• Develop and present a clear and compelling joint advocacy position.
  • Demonstrate internally why advocacy would be good for the business and its reputation.
  • Convince company leaders to designate this as an “actionable priority.”
Karl Danz

Karl Danz

“There was a clear sense in the room that people were quite encouraged by the prospect of joining forces with others to leverage and amplify their political power,” said Karl Danz, BCL Tech Sector Team Member and CCL liaison to Rep. Anna Eshoo (D-CA).

Next steps

Technology innovation helped make America one of the greatest nations on Earth. Together, these high-tech titans can influence federal climate policy and help make America a leader in solving climate change. “Business people are powerful problem solvers,” Hams noted. “Legislators realize that high-tech is a leading-edge industry that drives economic growth and job creation. The concerns of the high-tech industry have significant impact with Congress.” The group will meet again in the first quarter of 2018 to further that impact.

In the meantime, the BCL and SVLG co-organizers will continue to pursue pathways for successful joint advocacy.  And the high-tech participants will hold internal discussions with their respective company’s leaders to build momentum. Stay tuned for more progress!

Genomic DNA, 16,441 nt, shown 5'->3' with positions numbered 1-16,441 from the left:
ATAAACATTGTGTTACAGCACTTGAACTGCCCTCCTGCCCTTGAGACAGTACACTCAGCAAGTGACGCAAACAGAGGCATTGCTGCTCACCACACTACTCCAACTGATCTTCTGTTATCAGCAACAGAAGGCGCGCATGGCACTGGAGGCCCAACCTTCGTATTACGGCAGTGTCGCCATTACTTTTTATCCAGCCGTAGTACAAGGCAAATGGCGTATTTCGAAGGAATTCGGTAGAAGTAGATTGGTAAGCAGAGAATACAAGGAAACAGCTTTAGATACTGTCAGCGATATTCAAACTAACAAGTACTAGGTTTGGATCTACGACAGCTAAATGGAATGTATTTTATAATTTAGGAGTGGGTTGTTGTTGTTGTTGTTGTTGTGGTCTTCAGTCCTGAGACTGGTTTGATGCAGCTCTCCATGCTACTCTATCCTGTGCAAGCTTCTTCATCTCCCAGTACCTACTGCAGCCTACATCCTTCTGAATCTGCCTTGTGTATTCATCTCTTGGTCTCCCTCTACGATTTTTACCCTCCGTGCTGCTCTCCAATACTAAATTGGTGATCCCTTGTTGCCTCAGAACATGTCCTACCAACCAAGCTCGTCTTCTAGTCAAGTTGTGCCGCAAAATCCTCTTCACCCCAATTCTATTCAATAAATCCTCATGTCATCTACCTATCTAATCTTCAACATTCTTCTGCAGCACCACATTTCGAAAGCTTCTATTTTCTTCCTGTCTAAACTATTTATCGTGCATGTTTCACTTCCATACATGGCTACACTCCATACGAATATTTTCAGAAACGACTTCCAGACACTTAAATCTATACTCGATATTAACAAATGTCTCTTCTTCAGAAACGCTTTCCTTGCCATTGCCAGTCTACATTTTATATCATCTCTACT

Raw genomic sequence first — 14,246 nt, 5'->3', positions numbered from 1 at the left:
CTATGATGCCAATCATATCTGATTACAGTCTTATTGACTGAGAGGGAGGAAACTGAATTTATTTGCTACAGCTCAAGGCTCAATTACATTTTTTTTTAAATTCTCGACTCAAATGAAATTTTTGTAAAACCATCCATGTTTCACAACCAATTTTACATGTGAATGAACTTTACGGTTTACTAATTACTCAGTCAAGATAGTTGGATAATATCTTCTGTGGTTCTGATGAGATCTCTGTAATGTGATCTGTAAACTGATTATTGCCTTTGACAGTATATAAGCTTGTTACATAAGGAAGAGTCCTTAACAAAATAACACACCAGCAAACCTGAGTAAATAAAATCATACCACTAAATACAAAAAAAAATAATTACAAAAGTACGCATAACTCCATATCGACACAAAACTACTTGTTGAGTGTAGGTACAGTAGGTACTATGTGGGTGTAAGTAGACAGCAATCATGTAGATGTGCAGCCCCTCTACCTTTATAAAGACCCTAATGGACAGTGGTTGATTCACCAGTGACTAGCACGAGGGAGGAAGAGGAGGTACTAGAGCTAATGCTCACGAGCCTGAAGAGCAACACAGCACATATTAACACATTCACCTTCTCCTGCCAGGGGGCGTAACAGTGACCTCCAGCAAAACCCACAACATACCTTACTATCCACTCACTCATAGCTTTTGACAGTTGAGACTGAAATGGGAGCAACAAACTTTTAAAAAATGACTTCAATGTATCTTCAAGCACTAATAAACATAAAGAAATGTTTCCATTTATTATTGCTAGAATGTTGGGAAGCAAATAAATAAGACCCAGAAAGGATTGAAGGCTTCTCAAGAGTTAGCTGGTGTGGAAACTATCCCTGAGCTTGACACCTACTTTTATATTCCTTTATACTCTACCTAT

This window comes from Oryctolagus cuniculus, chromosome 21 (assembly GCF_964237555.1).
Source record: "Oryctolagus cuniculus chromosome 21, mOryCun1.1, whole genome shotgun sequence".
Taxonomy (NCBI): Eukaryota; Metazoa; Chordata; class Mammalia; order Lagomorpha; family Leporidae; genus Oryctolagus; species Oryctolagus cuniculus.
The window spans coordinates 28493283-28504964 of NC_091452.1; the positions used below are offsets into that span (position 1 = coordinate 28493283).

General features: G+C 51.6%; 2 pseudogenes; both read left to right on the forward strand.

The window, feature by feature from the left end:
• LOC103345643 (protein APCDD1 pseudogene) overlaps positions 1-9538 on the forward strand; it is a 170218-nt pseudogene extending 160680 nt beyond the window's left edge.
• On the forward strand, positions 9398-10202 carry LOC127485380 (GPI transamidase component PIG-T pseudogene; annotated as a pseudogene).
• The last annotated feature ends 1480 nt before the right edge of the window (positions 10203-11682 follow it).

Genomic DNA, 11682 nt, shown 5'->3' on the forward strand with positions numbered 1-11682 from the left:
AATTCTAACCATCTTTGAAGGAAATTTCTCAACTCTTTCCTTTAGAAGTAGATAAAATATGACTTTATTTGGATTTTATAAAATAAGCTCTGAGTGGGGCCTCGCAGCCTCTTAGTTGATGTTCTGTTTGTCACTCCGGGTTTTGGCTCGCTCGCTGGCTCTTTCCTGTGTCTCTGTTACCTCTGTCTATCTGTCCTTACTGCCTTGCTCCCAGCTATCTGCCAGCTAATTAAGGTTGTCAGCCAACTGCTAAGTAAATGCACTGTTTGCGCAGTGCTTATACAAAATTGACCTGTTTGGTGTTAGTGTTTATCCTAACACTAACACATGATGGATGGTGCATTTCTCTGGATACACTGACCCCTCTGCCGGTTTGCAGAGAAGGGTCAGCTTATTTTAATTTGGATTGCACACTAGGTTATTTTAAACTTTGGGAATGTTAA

Make it your business to know BCL

Harold Hedelman

Harold Hedelman

Harold Hedelman, BCL co-founder and Engagement Director, says BCL will continue to engage influential business leaders in climate advocacy. “Convenings like this are the most highly leveraged kind of grasstops outreach,” he stated, “and we’re working to replicate them in other sectors.”

Business Climate Leaders can help your CCL chapter with outreach to local small and mid-sized businesses, which often have personal relationships and influence with members of Congress. Visit them on CCL Community today!

Pam Shaouy
As a child, Pam refused to let her parents cut down a maple tree, even though its roots were causing plumbing problems. Today, she's a semi-retired copy and scriptwriter with deep experience writing about IT solutions that help industries work smarter and more sustainably.